But while it is true that we cannot be certain as to what will happen, we can have a pretty good idea of the different things that could possibly happen and how likely each is.
Instead of free-running on no data we come up with a range of specific scenarios that could happen. For each we can then use our rationality to come up with specific next steps. Our fear may not reduce but it won’t grow without bound either.
In order to respect our fear we need to come up with some negative scenarios and in order to get motivated to move we need to come up with some positive scenarios. That range then helps us to determine what is the actual likely scenario. We move our mental model from pure imagination to being informed by actual reality.
Here’s what we do. We start with the worst case, work our way to the best case, and arrive at the most likely case now that we set the range:
What is the very worst thing that could possibly happen? What is the absolute worst thing that you can imagine happening in your current situation. Everything going wrong. Bad luck and bad decisions. And what would you do in that situation? Really push and be up front as to what you would actually do, no matter how terrible or useless it may be.
What is the most likely bad thing that could happen? Now that you have gotten the truly worst case scenario out of the way, what is the most likely negative outcome? You have already thought of the worst thing so you can’t say that. Doing that one first forces you to take it off the table when you think about what is actually the most realistic bad thing that could happen. What would you do?
What is the very best thing that could possibly happen? Next, go the other extreme. Everything goes exactly right. Your truly ideal, dream scenario has come to pass. What would you do now? It’s kind of an interesting exercise to go through what is next once you’ve achieved this dream scenario because it really helps you to think through if that actually is your dream scenario.
What is the most likely good thing that could happen? Similar to the bad case, you have taken your dream result out of the equation so what’s left? What would be the most likely good thing which is probably not your ideal but still not bad. Force yourself to think about something that is both good and likely, despite your feelings of doubt that it will happen. What would you do if this happened?
Finally, what is the most likely thing that will probably happen At this point you’ve now defined the range of scenarios. The absolute worst and absolute best as well as reference scenarios in between. Since you’ve taken all those off the table you are now forced to face what is actually the most likely scenario, good or bad. And this most likely scenario is what your rational mind can now focus on dealing with.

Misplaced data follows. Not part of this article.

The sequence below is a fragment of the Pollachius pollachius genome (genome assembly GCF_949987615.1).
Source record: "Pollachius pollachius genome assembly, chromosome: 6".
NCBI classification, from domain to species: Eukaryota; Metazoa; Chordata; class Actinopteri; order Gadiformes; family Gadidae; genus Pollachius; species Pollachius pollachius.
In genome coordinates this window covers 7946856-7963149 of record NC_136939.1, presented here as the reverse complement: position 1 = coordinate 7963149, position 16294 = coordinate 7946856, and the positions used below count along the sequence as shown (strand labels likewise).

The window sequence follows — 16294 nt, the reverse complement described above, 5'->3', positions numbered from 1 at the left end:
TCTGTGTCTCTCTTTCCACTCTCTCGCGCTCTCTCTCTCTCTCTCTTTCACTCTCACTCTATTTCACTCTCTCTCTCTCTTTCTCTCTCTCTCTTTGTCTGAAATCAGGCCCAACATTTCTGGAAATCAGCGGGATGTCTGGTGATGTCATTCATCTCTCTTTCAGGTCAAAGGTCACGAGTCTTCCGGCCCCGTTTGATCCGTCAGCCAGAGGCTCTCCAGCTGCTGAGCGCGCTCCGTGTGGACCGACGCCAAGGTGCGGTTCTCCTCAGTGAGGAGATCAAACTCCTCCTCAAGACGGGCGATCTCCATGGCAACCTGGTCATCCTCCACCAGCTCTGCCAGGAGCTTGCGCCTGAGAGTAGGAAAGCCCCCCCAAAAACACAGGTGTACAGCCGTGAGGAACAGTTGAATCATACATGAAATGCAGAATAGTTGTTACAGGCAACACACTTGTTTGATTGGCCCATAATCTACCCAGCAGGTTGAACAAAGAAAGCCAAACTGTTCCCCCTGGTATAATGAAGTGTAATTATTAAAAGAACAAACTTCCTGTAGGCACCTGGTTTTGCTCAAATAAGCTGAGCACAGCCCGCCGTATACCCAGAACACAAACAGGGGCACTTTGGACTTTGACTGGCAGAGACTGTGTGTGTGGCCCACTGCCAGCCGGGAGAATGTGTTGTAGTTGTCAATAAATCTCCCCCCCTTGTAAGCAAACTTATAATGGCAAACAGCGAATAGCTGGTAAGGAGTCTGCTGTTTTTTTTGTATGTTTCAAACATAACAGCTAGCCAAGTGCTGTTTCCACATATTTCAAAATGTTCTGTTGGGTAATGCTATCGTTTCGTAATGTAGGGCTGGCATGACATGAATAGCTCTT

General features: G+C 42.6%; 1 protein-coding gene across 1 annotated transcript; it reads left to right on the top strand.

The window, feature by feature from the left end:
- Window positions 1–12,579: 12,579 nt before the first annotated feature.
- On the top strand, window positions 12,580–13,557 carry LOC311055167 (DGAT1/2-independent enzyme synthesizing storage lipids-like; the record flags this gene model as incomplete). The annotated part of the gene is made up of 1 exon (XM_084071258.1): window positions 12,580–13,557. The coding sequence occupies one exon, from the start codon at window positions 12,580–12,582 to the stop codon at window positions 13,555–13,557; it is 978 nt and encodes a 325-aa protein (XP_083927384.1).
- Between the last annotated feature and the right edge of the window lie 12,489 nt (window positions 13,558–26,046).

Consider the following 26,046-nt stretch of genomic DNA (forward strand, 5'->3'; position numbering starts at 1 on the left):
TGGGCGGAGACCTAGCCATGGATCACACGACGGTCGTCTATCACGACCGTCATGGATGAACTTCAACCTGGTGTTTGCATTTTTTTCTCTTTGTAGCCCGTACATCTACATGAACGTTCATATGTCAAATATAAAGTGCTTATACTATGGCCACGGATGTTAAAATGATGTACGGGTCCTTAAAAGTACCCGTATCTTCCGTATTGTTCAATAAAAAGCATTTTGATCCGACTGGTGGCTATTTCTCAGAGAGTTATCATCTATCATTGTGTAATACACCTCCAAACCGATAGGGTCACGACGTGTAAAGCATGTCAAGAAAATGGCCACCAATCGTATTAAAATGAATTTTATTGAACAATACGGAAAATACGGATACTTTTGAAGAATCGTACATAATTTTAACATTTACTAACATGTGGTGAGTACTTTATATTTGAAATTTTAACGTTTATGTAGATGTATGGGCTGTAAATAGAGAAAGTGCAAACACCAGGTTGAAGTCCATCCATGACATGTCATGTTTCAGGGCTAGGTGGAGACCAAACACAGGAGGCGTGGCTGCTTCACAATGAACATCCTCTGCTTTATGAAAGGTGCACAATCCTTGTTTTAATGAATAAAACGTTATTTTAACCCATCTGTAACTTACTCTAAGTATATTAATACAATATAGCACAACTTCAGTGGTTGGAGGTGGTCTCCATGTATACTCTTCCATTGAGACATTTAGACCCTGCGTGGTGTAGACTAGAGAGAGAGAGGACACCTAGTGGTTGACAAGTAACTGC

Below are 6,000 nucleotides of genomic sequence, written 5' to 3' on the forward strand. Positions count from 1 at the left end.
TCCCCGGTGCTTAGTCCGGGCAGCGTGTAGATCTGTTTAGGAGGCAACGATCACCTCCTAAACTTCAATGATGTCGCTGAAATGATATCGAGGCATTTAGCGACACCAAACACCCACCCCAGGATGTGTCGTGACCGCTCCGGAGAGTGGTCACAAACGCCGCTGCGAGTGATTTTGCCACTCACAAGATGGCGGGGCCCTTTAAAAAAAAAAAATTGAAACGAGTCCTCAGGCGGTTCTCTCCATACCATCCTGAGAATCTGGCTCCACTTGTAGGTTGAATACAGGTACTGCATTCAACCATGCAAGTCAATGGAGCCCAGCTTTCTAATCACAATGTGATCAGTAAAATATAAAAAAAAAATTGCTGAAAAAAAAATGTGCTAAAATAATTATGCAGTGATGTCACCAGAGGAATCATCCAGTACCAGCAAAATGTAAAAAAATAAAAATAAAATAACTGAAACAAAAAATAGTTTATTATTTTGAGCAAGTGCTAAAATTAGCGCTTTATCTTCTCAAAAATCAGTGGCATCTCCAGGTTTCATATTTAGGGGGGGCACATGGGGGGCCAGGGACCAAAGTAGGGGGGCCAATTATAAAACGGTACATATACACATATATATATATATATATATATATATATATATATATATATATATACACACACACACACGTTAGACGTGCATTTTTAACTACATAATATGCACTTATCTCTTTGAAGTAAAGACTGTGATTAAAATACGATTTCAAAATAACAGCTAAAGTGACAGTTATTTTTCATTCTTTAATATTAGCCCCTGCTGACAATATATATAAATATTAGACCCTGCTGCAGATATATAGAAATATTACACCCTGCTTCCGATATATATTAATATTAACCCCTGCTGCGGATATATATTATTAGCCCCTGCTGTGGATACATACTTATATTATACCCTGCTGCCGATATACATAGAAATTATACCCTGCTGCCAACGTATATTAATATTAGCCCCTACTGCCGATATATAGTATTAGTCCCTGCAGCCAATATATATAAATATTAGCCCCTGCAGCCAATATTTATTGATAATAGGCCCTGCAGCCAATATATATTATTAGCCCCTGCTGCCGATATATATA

Let’s go through a specific example
Speaking in front of customers at a conference. We have been tagged by our boss to give one of the keynote speeches at an annual conference that our company sponsors. We’ve done some speaking in front of audiences before but never one this large or as important
Absolute worst thing that could happen. Bomb the presentation, start crying on stage, get fired What would I do? hit a bar with a good friend, get really lit, start pulling resume together, make plans to go visit another friend in Chicago
Most likely bad thing that could happen Speak very nervously and hesitantly, fumble some of the slides, never get asked to speak again by my boss What would I do? Get dinner with good friends, book a vacation, go bowling
Absolute best thing that could happen Nail the presentation, company gets some new customers as a result, people come up to me afterwards saying how great my talk was, I get promoted What would I do? Hit a bar with a good friend, buy a round of drinks for everyone, call my parents, post on facebook so all my friends give me congrats
Most likely good thing that could happen Competently give the presentation with no mistakes, handle all questions, get a “great job” from your boss What would I do? Binge watch game of thrones, come up with some ideas for other presentations, buy a cupcake
Most likely thing that could happen Start off the presentation a little nervously, get into a flow and end it with no mistakes, get some pointers on how to do things better from your boss What would I do? make plans for the weekend, sign up for public speaking course
The point is not to have a perfect plan for every scenario but just some kind of next step so that we’re not spinning. The next step is not necessarily something that is going to fix the situation, it may just be a way to lick our wounds.
The point is just to have a specific thing we will do if that scenario comes to pass. The specificity gives our minds something to work on.
Fundamentally we think we use rationality to make decisions but we are actually driven by feeling and use rationality as a tool in its service. When we panic, those systems begin an out of control feedback cycle. Bring reality back in a way that respects our feelings dampens that cycle so we can make effective decisions again.